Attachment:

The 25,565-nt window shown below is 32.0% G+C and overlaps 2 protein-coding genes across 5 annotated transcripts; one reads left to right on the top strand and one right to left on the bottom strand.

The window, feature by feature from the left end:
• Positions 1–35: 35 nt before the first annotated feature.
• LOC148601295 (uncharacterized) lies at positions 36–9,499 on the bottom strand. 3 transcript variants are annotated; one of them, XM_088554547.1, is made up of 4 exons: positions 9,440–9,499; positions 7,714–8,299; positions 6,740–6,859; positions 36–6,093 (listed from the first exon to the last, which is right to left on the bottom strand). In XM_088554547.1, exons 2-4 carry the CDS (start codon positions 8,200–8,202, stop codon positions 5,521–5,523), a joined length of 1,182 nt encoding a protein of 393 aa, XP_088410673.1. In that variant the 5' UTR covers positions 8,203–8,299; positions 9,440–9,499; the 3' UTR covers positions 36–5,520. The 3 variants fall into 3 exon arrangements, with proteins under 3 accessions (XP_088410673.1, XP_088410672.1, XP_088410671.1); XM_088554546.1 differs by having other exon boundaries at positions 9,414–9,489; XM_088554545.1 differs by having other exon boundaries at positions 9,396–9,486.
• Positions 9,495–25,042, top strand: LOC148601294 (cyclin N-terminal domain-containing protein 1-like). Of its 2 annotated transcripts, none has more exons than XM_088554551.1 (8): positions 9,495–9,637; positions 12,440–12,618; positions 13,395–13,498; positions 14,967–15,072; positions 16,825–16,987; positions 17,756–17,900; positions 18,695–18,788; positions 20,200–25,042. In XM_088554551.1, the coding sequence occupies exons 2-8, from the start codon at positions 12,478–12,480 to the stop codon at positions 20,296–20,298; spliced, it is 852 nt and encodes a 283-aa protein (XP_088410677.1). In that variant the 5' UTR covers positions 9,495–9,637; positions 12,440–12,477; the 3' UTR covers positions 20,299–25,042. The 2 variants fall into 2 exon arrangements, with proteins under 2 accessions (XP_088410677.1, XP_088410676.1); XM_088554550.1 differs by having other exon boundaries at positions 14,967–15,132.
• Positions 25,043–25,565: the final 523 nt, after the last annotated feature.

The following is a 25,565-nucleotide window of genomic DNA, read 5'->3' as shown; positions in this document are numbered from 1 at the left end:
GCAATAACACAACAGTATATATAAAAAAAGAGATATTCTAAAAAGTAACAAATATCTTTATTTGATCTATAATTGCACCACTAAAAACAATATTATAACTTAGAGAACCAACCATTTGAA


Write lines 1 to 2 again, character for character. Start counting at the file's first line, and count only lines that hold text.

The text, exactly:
The 25,565-nt window shown below is 32.0% G+C and overlaps 2 protein-coding genes across 5 annotated transcripts; one reads left to right on the top strand and one right to left on the bottom strand.

The window, feature by feature from the left end: